Last year, when Russia prevailed over Spain in one of the biggest upsets in World Cup history, Moscow erupted with chants of “Ro-si-ya! Ro-si-ya!” But the real epicenter of the celebration was a few miles south of the Russian capital, in a place called “The Meadows”, where the nation’s premier stadium, the 81,000-seater Luzhniki Stadium, resides.

Russia’s victory over Spain is just another chapter in the Luzhniki Stadium’s decorated 60-year history. Located in the Khamovniki District of the Central Administrative Okrug, the UEFA Category 4 stadium is the largest stadium in Russia and among the largest in Europe. Its size has meant it has hosted many of the most memorable moments in world sports history, including the 1973 Summer Universiade, the 1980 Olympic Games, the UEFA Cup Final in 1999, and most recently, the 2018 World Cup.

The stadium was built as the Soviet government’s response to its growing prominence in the world of sports. In the 1952 Helsinki Summer Olympics, the Soviet Olympic team managed to bag 71 medals and second place in the team standings. Coupled with its inevitable rivalry with Europe and the United States, the construction of the Luzhniki Stadium was a monument to the country’s dedication to developing world-class athletes. First called the Grand Arena of the Central Lenin Stadium when it opened in 1956, it was declared as Russia’s national stadium. It became the training base for Russia’s Olympic teams and the venue of its domestic sporting events.

One of most memorable matches the stadium hosted was the October 13 match between the Soviet Union and Italy where the Soviets prevailed 2-0. It managed to handle 102,538 fans that day, the largest in its history.

The first major international sporting event that it hosted was the 1980 Summer Olympics. It was the first Olympics held in Eastern Europe and in a Slavic-speaking country. While the games were fraught with scandal, most notably the US-led boycott along with 66 other countries, it showcased Soviet talent to the whole world and established its position as a global power. The country topped the standing with 195 medals, 80 of which were gold. The enormous scale of the Grand Arena as displayed in the opening and closing ceremonies also served as a testament to the achievements of Russian socialism. The fact that East Germany and Cuba, both Soviet allies and communist countries at the time, were included in the top five also contributed to this narrative.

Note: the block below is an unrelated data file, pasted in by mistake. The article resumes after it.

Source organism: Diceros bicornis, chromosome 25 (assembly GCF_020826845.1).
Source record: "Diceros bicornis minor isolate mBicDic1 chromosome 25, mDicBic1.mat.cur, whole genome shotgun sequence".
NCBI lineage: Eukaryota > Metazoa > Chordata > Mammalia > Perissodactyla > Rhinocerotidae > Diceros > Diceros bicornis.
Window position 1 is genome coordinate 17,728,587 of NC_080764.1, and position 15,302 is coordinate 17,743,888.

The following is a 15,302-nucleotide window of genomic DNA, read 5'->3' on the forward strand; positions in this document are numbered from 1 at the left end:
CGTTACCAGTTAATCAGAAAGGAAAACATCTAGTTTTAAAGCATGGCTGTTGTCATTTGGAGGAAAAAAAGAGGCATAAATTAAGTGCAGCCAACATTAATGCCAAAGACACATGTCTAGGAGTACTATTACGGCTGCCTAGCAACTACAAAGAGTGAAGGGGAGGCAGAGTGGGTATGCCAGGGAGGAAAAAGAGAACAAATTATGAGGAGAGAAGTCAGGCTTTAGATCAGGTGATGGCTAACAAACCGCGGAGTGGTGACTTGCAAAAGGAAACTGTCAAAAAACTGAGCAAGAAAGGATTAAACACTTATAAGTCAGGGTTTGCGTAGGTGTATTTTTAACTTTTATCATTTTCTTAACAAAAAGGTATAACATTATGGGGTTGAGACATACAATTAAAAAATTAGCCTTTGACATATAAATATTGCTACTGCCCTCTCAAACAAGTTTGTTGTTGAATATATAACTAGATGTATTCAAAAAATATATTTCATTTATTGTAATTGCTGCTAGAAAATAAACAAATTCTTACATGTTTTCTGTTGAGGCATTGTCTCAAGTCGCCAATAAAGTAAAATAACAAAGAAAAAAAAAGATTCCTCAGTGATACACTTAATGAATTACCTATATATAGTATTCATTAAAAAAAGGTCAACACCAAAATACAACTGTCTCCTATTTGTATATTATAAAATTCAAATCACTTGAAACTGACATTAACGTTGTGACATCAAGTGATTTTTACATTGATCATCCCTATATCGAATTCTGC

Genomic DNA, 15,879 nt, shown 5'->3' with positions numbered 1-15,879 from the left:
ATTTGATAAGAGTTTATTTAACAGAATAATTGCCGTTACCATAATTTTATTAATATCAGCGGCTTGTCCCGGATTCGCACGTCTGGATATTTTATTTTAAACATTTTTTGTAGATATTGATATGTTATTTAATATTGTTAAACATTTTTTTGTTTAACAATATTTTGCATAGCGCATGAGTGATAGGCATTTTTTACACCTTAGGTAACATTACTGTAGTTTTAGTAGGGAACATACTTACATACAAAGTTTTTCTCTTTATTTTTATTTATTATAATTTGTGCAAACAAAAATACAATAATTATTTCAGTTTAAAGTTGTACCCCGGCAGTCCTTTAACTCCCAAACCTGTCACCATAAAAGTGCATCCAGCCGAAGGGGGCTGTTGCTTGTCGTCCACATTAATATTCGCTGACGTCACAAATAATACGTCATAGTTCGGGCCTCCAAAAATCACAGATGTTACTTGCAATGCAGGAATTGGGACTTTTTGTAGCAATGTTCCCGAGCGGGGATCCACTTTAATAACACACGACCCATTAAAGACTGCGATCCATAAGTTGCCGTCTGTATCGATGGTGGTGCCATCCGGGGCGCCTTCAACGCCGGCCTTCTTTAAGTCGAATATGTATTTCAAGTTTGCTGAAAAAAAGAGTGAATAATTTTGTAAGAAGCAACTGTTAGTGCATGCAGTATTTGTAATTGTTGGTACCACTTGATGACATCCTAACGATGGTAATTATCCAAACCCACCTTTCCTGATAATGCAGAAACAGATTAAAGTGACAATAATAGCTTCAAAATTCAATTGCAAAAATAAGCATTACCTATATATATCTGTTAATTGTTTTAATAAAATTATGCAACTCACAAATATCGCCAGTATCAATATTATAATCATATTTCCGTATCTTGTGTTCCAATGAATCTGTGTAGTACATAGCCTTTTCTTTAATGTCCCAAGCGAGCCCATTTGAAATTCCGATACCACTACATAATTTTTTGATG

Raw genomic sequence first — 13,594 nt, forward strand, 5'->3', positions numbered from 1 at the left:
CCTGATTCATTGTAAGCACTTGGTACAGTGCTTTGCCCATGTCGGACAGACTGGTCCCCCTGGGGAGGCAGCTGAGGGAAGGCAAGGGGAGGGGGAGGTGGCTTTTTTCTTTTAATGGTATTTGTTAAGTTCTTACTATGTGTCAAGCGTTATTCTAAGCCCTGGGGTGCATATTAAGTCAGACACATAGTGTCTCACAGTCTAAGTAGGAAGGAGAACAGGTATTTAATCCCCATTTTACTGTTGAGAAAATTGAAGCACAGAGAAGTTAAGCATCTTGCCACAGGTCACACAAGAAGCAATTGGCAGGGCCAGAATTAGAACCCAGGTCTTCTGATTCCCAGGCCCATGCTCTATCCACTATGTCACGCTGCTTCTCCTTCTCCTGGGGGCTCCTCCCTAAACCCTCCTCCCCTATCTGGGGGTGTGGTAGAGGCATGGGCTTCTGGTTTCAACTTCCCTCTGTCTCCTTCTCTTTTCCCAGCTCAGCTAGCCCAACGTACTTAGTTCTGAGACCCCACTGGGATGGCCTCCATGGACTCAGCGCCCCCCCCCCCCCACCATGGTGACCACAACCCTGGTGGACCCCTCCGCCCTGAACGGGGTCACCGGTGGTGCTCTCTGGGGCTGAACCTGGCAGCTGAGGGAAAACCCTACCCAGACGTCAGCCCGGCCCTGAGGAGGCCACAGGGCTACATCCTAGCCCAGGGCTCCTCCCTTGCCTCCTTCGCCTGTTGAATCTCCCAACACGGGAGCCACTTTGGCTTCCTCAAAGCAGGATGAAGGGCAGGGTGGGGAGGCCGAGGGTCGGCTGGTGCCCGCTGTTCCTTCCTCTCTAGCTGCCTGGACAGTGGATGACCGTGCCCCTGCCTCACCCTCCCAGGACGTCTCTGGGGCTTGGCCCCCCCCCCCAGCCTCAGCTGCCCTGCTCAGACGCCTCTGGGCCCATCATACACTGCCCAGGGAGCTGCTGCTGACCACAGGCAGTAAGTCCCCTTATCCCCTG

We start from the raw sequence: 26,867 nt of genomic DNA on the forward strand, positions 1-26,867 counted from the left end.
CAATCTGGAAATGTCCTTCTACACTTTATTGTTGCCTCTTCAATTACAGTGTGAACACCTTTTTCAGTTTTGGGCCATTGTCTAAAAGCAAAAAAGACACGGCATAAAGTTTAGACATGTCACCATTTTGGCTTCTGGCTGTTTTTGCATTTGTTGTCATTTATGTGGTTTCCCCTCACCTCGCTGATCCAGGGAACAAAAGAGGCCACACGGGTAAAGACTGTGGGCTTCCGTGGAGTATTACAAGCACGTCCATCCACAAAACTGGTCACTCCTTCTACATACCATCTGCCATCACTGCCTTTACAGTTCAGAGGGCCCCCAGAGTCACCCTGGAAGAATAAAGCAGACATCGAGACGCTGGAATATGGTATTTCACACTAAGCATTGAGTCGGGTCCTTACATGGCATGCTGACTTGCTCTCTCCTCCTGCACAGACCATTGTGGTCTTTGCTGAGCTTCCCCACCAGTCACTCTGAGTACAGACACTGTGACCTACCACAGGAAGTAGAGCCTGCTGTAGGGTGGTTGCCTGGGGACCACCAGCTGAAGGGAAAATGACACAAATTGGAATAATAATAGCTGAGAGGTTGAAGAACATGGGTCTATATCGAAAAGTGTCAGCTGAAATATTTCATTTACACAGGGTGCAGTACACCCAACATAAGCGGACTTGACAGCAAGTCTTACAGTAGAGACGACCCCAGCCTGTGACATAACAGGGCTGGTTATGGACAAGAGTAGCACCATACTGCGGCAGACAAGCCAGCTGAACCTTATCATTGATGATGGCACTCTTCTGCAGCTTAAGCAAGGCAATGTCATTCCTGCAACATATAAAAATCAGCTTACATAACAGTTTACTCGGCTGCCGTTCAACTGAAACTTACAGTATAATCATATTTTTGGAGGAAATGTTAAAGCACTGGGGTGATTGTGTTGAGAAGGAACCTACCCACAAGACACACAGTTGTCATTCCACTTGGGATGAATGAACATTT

The stadium’s history, however, was not without blemish. In October 1982, the stadium saw the worst sporting disaster in Russian history in a match between Spartak Moscow and HFC Haarlem. After the Soviet police forced fans to only two of the four stands, most fans went to the East Stand which was the closest to the Metro Station. At the end of the match, the crowd rushed into the exits, leading to a stampede that resulted in 66 casualties. In the aftermath of the incident, the media was forbidden from reporting any details and blame was squarely placed on the fans, by the state.

In 1992, after the collapse of the Soviet government, the stadium was renamed to Luzhniki Stadium. It also saw significant renovations including a roof over the stands and enlarged seating areas. It decreased seating capacity in the process but also brought the stadium up to code with global safety standards and accessibility requirements.

In 2007, Luzhniki hosted the Champions League final between Manchester United and Chelsea. While the media anticipated rowdy fans to flock the stadium, the match was largely incident-free. The Russian organisers received praise for their excellent handling of the event.


In 2013, the 14th IAAF World Championships in Athletics was held in the stadium. It is best known for Usain Bolt being considered as the most successful athlete in the history of the World Championships after bagging 8 gold and two silver medals. A large part of the stadium was demolished in the same year while the self-supported cover was retained. 

A new stadium was completed in 2017 and its capacity increased from 71,000 to 81,000 seats. Today, the Luzhniki has become known for hosting the 2018 FIFA World Cup’s opening and final matches. While the stadium used to be home to Spartak Moscow, it is now solely used by the Russian national team. Nonetheless, it has hosted a lot of other sporting events such as the Rugby World Cup Sevens and numerous track and field events.

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